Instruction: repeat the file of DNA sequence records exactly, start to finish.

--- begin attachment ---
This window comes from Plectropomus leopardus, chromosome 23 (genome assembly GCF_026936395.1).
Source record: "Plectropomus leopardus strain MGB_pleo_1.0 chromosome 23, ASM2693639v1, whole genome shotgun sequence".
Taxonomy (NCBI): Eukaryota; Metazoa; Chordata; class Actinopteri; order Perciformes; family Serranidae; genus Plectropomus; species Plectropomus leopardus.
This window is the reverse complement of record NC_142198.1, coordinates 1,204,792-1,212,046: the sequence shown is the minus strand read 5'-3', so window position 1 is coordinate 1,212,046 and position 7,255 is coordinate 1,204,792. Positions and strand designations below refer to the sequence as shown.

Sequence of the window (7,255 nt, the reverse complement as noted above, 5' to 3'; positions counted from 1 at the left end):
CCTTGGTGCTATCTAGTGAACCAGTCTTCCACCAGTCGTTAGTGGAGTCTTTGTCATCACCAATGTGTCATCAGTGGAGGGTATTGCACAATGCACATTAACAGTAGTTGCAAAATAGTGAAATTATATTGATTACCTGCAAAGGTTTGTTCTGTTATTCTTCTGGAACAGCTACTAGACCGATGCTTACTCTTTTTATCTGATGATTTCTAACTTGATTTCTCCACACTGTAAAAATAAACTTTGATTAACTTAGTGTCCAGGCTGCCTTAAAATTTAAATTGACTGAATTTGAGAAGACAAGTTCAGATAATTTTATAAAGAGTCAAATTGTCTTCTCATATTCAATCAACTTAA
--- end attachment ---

This window comes from Plectropomus leopardus, chromosome 23 (genome assembly GCF_026936395.1).
Source record: "Plectropomus leopardus strain MGB_pleo_1.0 chromosome 23, ASM2693639v1, whole genome shotgun sequence".
Taxonomy (NCBI): Eukaryota; Metazoa; Chordata; class Actinopteri; order Perciformes; family Serranidae; genus Plectropomus; species Plectropomus leopardus.
This window is the reverse complement of record NC_142198.1, coordinates 1,204,792-1,212,046: the sequence shown is the minus strand read 5'-3', so window position 1 is coordinate 1,212,046 and position 7,255 is coordinate 1,204,792. Positions and strand designations below refer to the sequence as shown.

Sequence of the window (7,255 nt, the reverse complement as noted above, 5' to 3'; positions counted from 1 at the left end):
CCTTGGTGCTATCTAGTGAACCAGTCTTCCACCAGTCGTTAGTGGAGTCTTTGTCATCACCAATGTGTCATCAGTGGAGGGTATTGCACAATGCACATTAACAGTAGTTGCAAAATAGTGAAATTATATTGATTACCTGCAAAGGTTTGTTCTGTTATTCTTCTGGAACAGCTACTAGACCGATGCTTACTCTTTTTATCTGATGATTTCTAACTTGATTTCTCCACACTGTAAAAATAAACTTTGATTAACTTAGTGTCCAGGCTGCCTTAAAATTTAAATTGACTGAATTTGAGAAGACAAGTTCAGATAATTTTATAAAGAGTCAAATTGTCTTCTCATATTCAATCAACTTAA